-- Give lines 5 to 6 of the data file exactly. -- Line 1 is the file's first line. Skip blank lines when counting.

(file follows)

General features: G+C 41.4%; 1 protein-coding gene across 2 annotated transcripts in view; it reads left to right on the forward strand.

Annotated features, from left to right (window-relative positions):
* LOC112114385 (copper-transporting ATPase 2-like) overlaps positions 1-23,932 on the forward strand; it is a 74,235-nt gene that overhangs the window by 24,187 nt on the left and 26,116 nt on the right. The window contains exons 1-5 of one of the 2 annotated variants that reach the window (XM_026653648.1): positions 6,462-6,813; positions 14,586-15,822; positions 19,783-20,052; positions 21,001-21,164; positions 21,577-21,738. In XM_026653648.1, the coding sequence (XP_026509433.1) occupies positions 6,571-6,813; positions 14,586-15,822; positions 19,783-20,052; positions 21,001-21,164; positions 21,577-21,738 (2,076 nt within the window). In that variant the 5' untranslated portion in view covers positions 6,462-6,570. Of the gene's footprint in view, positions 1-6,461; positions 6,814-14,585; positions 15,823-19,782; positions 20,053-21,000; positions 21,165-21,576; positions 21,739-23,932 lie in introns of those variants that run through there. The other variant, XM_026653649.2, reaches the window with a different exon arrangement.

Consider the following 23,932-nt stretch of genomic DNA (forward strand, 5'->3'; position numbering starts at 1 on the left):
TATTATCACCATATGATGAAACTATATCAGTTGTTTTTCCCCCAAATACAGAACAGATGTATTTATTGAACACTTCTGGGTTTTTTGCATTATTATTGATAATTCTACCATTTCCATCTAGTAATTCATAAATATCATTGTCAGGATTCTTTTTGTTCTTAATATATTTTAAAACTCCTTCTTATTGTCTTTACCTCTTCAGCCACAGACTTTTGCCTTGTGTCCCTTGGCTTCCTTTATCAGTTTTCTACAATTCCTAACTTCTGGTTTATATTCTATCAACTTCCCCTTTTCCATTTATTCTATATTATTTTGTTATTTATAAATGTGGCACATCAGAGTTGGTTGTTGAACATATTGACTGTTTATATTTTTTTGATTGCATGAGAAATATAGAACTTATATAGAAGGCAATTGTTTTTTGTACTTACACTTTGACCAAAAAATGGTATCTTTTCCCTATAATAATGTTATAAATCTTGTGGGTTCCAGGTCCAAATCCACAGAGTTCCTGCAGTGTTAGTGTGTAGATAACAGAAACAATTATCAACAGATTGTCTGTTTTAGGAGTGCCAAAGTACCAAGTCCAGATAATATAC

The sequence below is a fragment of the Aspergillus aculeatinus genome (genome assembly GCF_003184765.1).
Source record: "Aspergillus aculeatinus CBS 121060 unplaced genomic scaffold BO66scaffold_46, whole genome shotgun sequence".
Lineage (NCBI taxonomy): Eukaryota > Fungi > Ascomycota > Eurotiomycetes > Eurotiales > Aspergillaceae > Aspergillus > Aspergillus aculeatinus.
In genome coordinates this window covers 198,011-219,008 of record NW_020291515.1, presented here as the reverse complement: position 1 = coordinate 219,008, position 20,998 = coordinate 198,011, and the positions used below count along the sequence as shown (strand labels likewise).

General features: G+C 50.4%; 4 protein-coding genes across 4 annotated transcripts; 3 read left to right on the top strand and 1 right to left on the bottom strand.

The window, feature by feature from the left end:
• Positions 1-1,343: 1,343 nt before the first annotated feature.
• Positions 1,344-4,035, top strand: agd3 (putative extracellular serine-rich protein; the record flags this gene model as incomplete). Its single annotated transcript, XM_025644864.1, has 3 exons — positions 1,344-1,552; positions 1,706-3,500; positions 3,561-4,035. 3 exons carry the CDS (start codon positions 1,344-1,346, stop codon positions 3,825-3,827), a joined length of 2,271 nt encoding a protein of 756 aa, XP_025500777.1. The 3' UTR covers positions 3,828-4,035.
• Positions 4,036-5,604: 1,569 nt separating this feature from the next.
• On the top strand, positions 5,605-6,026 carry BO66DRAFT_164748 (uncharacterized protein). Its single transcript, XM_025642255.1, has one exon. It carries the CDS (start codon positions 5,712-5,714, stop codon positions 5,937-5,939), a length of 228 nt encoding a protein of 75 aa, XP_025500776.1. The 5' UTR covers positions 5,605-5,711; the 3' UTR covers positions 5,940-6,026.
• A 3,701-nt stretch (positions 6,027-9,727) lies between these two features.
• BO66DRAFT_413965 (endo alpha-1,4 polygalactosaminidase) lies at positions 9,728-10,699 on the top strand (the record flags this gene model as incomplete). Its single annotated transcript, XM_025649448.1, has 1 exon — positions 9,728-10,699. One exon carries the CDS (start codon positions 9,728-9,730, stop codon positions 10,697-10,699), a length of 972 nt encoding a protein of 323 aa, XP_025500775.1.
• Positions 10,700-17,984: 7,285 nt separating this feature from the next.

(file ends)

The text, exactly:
TATTATCACCATATGATGAAACTATATCAGTTGTTTTTCCCCCAAATACAGAACAGATGTATTTATTGAACACTTCTGGGTTTTTTGCATTATTATTGATAATTCTACCATTTCCATCTAGTAATTCATAAATATCATTGTCAGGATTCTTTTTGTTCTTAATATATTTTAAAACTCCTTCTTATTGTCTTTACCTCTTCAGCCACAGACTTTTGCCTTGTGTCCCTTGGCTTCCTTTATCAGTTTTCTACAATTCCTAACTTCTGGTTTATATTCTATCAACTTCCCCTTTTCCATTTATTCTATATTATTTTGTTATTTATAAATGTGGCACATCAGAGTTGGTTGTTGAACATATTGACTGTTTATATTTTTTTGATTGCATGAGAAATATAGAACTTATATAGAAGGCAATTGTTTTTTGTACTTACACTTTGACCAAAAAATGGTATCTTTTCCCTATAATAATGTTATAAATCTTGTGGGTTCCAGGTCCAAATCCACAGAGTTCCTGCAGTGTTAGTGTGTAGATAACAGAAACAATTATCAACAGATTGTCTGTTTTAGGAGTGCCAAAGTACCAAGTCCAGATAATATAC

The sequence below is a fragment of the Aspergillus aculeatinus genome (genome assembly GCF_003184765.1).